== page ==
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After a leaked recording by the Organisation Undoing Tax Abuse (Outa) implicated Higher Education Minister Blade Nzimande and National Student Financial Aid Scheme (Nsfas) board chair Ernest Khosa in misusing funds, the Democratic Alliance (DA) accuses President Cyril Ramaphosa of being reluctant to take action, calling him a “coward”.

Leader of the DA, John Steenhuisen, has said that it must be remembered that the corrupt activities allegedly committed by Nzimande and Khosa were not “victimless crimes”.

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He said that the leaders had actually deepened the struggle of the country’s students and “stolen their dreams”.

Taking action

Steenhuisen said in reaction to this – and in light of President Ramaphosa’s reluctance to act –  the DA will be taking action against Minister Nzimande and Khosa in its own capacity, which included bringing criminal charges against Minister Nzimande.

“We are preparing criminal charges against Nzimande and briefing our legal team to declare the Nsfas board delinquent over the corrupt and irrational direct payment and accommodation tenders,” he declared.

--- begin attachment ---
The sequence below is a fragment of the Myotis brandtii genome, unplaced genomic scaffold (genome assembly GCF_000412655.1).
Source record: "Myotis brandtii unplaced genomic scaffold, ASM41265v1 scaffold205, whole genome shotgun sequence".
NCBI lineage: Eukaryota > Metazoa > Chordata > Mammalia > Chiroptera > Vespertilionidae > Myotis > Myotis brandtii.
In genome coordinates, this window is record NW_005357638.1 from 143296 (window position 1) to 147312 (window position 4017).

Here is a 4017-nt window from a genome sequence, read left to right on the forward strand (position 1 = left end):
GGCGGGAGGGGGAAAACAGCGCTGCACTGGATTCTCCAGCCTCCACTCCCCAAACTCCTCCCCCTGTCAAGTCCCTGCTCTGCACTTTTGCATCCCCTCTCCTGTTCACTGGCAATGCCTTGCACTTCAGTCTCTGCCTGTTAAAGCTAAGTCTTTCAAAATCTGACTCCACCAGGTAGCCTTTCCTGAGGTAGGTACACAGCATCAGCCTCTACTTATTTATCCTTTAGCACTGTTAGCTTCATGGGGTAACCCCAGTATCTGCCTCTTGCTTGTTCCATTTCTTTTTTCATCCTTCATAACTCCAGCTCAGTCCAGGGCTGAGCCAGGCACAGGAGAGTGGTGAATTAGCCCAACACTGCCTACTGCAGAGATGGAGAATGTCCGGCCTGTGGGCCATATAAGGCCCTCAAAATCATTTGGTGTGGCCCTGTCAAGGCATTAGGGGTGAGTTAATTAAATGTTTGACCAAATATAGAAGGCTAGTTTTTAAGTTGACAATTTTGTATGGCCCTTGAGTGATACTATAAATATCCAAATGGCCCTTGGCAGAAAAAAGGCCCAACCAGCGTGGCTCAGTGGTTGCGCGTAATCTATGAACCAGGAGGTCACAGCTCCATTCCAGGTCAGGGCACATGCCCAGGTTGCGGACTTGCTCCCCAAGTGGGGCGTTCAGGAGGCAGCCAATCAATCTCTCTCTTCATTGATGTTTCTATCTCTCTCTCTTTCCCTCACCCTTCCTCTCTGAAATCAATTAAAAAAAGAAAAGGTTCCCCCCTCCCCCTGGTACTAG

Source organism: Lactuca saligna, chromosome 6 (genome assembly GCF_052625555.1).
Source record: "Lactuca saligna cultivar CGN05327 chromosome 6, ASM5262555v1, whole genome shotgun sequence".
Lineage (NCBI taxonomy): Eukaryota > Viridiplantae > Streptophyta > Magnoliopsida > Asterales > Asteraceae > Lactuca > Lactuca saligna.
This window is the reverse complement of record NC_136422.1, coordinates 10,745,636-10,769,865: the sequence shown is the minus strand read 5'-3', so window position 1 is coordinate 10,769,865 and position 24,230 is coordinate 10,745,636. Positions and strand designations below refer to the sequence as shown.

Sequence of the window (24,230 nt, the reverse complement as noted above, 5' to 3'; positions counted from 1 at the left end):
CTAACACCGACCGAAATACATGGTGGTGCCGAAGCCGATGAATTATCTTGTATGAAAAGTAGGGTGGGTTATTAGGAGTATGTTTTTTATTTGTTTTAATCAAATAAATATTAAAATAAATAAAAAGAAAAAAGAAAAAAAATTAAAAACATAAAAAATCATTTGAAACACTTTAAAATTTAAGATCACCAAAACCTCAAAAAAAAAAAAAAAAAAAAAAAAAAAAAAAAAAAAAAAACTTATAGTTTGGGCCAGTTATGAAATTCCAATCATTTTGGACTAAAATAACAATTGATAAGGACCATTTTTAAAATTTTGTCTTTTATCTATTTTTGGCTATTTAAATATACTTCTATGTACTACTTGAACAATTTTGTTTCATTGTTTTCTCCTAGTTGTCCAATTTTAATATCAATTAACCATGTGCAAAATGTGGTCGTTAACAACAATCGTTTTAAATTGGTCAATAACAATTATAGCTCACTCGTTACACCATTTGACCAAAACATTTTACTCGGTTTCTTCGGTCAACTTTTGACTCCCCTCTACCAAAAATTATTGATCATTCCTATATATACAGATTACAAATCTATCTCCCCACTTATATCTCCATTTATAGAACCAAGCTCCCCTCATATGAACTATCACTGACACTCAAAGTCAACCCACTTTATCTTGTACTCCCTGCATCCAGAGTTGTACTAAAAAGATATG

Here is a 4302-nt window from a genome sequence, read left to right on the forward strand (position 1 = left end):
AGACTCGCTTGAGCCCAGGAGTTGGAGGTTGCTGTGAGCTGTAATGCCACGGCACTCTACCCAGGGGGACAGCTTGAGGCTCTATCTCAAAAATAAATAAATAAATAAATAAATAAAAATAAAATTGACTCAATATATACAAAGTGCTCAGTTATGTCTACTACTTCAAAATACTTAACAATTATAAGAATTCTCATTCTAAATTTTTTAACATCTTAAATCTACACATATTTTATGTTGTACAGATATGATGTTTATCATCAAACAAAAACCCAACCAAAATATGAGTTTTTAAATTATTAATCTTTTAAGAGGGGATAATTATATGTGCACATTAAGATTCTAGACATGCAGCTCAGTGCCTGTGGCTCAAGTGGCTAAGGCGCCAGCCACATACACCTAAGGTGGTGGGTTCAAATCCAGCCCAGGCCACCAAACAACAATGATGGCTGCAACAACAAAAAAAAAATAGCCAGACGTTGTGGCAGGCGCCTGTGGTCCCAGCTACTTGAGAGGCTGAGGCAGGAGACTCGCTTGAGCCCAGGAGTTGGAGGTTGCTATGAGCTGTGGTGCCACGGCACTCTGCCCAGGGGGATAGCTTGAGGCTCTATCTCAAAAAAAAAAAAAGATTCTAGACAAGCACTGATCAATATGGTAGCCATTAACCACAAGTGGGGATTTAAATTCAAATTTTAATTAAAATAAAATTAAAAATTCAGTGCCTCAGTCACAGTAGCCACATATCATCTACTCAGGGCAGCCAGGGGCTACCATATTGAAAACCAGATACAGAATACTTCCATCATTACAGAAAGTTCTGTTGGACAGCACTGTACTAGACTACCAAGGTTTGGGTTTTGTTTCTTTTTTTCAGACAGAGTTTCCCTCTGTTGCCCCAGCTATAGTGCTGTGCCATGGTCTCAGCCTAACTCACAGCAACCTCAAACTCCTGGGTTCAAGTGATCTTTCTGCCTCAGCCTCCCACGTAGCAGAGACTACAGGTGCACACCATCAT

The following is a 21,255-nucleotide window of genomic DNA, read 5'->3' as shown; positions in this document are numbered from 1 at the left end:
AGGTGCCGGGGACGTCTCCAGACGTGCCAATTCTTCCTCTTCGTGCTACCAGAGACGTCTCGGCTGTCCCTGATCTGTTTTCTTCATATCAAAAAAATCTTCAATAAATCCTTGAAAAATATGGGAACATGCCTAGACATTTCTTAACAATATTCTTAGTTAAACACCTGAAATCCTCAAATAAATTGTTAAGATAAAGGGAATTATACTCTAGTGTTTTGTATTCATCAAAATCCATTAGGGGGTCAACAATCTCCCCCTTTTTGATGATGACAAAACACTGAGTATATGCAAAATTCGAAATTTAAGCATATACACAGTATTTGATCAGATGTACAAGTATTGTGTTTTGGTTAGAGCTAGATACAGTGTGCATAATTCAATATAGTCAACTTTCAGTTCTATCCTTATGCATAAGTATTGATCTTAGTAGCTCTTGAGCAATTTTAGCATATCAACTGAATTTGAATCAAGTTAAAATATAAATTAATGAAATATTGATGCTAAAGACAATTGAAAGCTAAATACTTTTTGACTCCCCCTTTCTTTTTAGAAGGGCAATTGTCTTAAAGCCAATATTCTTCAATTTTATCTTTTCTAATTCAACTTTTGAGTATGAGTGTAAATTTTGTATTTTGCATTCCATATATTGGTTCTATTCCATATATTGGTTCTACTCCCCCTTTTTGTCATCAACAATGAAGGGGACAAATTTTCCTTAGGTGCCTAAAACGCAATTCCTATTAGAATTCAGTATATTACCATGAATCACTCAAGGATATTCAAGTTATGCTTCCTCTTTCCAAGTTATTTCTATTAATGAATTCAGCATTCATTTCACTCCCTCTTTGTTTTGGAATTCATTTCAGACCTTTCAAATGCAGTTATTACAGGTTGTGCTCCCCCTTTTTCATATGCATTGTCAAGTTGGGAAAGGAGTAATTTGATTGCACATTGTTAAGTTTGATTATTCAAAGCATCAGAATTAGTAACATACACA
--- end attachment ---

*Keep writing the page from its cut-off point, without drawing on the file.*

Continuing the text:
He said the legal action was in keeping with the findings of the State Capture Commission, which recommended that it should become standard practice to declare board members involved in capture and corruption as delinquent.

He also said that the DA will immediately submit a request under the Promotion of Access to Information Act to obtain a copy of the Werksmans report into the awarding of the direct payment tenders.

Broaden SIU investigation

“We will write to Ramaphosa and the Special Investigating Unit to demand that the scope of the SIU’s investigation be broadened to include the alleged kickbacks to Nzimande and the SACP,” he said.

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He added that the DA would also initiate a mass mobilisation campaign at tertiary campuses across the country where students will come together to force President Ramaphosa to fire Minister Nzimande.

Nzimande unlikely to be fired

Political analyst Sandile Swana, operating independently, suggested, however, Ramaphosa was likely not inclined to take action against his steadfast ally, in an attempt to solidify unity within the tripartite alliance leading up to the upcoming elections.

“From a political standpoint, it seems improbable for Ramaphosa to take measures against Nzimande, who serves as a crucial political support and guardian for a president grappling with insecurity.

“Instead, he might advocate the completion of ongoing investigations, call upon parliament to fulfill its oversight responsibilities, and seek input from the Hawks in addressing the situation,” remarked Swana.

 Additional reporting by  Brian Sokutu